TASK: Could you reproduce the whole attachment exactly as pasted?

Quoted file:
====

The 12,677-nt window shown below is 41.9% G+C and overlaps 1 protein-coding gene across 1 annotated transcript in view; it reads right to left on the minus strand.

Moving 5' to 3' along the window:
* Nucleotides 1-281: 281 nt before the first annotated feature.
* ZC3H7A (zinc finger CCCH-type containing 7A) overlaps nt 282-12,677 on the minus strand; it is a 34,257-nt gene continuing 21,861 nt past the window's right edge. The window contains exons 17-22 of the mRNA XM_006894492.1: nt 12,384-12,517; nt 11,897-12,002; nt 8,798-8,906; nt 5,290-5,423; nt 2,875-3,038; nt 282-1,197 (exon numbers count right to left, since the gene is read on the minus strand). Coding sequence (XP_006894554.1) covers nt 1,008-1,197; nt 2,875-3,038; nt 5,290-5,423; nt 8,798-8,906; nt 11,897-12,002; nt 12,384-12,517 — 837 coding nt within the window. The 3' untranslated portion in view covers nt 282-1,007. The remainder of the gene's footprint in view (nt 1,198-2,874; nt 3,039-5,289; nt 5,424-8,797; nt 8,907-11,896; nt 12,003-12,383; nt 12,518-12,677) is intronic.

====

The 12,677-nt window shown below is 41.9% G+C and overlaps 1 protein-coding gene across 1 annotated transcript in view; it reads right to left on the minus strand.

Moving 5' to 3' along the window:
* Nucleotides 1-281: 281 nt before the first annotated feature.
* ZC3H7A (zinc finger CCCH-type containing 7A) overlaps nt 282-12,677 on the minus strand; it is a 34,257-nt gene continuing 21,861 nt past the window's right edge. The window contains exons 17-22 of the mRNA XM_006894492.1: nt 12,384-12,517; nt 11,897-12,002; nt 8,798-8,906; nt 5,290-5,423; nt 2,875-3,038; nt 282-1,197 (exon numbers count right to left, since the gene is read on the minus strand). Coding sequence (XP_006894554.1) covers nt 1,008-1,197; nt 2,875-3,038; nt 5,290-5,423; nt 8,798-8,906; nt 11,897-12,002; nt 12,384-12,517 — 837 coding nt within the window. The 3' untranslated portion in view covers nt 282-1,007. The remainder of the gene's footprint in view (nt 1,198-2,874; nt 3,039-5,289; nt 5,424-8,797; nt 8,907-11,896; nt 12,003-12,383; nt 12,518-12,677) is intronic.